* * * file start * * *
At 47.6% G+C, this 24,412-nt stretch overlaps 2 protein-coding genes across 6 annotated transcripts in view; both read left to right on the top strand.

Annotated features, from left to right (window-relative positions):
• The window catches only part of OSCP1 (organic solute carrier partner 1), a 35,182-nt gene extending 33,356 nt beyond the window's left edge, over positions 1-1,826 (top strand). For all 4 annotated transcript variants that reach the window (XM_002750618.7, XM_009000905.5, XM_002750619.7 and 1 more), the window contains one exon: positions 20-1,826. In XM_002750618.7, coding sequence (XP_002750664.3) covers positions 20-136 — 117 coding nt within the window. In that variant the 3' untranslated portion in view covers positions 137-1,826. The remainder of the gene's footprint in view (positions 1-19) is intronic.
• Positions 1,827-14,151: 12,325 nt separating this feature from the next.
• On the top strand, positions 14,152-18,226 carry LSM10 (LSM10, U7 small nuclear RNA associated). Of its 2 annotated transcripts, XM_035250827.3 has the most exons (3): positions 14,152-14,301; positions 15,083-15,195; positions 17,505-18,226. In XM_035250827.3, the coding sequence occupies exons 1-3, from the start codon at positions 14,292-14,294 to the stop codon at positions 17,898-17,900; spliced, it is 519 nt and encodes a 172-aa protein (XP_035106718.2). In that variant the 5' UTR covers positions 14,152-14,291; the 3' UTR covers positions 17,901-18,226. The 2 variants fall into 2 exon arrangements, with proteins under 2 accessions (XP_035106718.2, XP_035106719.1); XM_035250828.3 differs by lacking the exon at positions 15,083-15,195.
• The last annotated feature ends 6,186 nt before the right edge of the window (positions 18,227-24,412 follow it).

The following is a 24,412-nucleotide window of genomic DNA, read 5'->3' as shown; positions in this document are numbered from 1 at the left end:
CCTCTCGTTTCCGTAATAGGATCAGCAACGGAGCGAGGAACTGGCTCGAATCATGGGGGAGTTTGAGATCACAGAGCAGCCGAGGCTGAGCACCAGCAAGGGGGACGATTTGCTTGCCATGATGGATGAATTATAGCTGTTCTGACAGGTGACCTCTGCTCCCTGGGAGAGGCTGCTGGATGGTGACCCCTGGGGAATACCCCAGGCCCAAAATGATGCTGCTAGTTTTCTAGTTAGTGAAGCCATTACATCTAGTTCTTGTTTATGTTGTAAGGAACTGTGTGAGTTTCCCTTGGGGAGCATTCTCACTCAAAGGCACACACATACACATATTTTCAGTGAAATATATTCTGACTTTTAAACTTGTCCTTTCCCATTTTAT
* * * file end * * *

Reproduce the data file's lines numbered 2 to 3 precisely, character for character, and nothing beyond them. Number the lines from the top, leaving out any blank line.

Annotated features, from left to right (window-relative positions):
• The window catches only part of OSCP1 (organic solute carrier partner 1), a 35,182-nt gene extending 33,356 nt beyond the window's left edge, over positions 1-1,826 (top strand). For all 4 annotated transcript variants that reach the window (XM_002750618.7, XM_009000905.5, XM_002750619.7 and 1 more), the window contains one exon: positions 20-1,826. In XM_002750618.7, coding sequence (XP_002750664.3) covers positions 20-136 — 117 coding nt within the window. In that variant the 3' untranslated portion in view covers positions 137-1,826. The remainder of the gene's footprint in view (positions 1-19) is intronic.